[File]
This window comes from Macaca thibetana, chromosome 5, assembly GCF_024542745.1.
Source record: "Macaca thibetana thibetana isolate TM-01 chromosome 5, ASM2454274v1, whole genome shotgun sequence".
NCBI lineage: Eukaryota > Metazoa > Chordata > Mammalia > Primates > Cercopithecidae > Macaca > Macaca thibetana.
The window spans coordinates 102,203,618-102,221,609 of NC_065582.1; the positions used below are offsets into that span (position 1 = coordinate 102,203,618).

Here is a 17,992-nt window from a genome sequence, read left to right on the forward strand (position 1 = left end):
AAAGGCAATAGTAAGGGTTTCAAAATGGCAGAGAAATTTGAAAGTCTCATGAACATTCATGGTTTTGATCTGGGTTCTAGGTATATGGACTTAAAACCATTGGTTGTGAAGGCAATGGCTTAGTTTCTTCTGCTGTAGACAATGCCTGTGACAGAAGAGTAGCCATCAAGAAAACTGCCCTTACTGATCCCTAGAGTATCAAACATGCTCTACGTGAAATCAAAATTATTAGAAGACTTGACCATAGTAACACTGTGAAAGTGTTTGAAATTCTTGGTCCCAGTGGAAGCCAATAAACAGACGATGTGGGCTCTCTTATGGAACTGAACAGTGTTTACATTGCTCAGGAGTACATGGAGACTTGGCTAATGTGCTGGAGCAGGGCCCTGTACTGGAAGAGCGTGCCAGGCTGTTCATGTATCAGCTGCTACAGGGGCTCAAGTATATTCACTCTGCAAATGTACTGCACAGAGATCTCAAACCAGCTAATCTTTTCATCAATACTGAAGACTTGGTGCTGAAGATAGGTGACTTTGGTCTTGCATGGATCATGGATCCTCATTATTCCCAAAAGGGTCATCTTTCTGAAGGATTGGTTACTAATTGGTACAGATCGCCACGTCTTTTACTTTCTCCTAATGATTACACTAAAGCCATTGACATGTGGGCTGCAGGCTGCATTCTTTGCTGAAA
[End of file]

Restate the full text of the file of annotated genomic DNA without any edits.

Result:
This window comes from Macaca thibetana, chromosome 5, assembly GCF_024542745.1.
Source record: "Macaca thibetana thibetana isolate TM-01 chromosome 5, ASM2454274v1, whole genome shotgun sequence".
NCBI lineage: Eukaryota > Metazoa > Chordata > Mammalia > Primates > Cercopithecidae > Macaca > Macaca thibetana.
The window spans coordinates 102,203,618-102,221,609 of NC_065582.1; the positions used below are offsets into that span (position 1 = coordinate 102,203,618).

Here is a 17,992-nt window from a genome sequence, read left to right on the forward strand (position 1 = left end):
AAAGGCAATAGTAAGGGTTTCAAAATGGCAGAGAAATTTGAAAGTCTCATGAACATTCATGGTTTTGATCTGGGTTCTAGGTATATGGACTTAAAACCATTGGTTGTGAAGGCAATGGCTTAGTTTCTTCTGCTGTAGACAATGCCTGTGACAGAAGAGTAGCCATCAAGAAAACTGCCCTTACTGATCCCTAGAGTATCAAACATGCTCTACGTGAAATCAAAATTATTAGAAGACTTGACCATAGTAACACTGTGAAAGTGTTTGAAATTCTTGGTCCCAGTGGAAGCCAATAAACAGACGATGTGGGCTCTCTTATGGAACTGAACAGTGTTTACATTGCTCAGGAGTACATGGAGACTTGGCTAATGTGCTGGAGCAGGGCCCTGTACTGGAAGAGCGTGCCAGGCTGTTCATGTATCAGCTGCTACAGGGGCTCAAGTATATTCACTCTGCAAATGTACTGCACAGAGATCTCAAACCAGCTAATCTTTTCATCAATACTGAAGACTTGGTGCTGAAGATAGGTGACTTTGGTCTTGCATGGATCATGGATCCTCATTATTCCCAAAAGGGTCATCTTTCTGAAGGATTGGTTACTAATTGGTACAGATCGCCACGTCTTTTACTTTCTCCTAATGATTACACTAAAGCCATTGACATGTGGGCTGCAGGCTGCATTCTTTGCTGAAA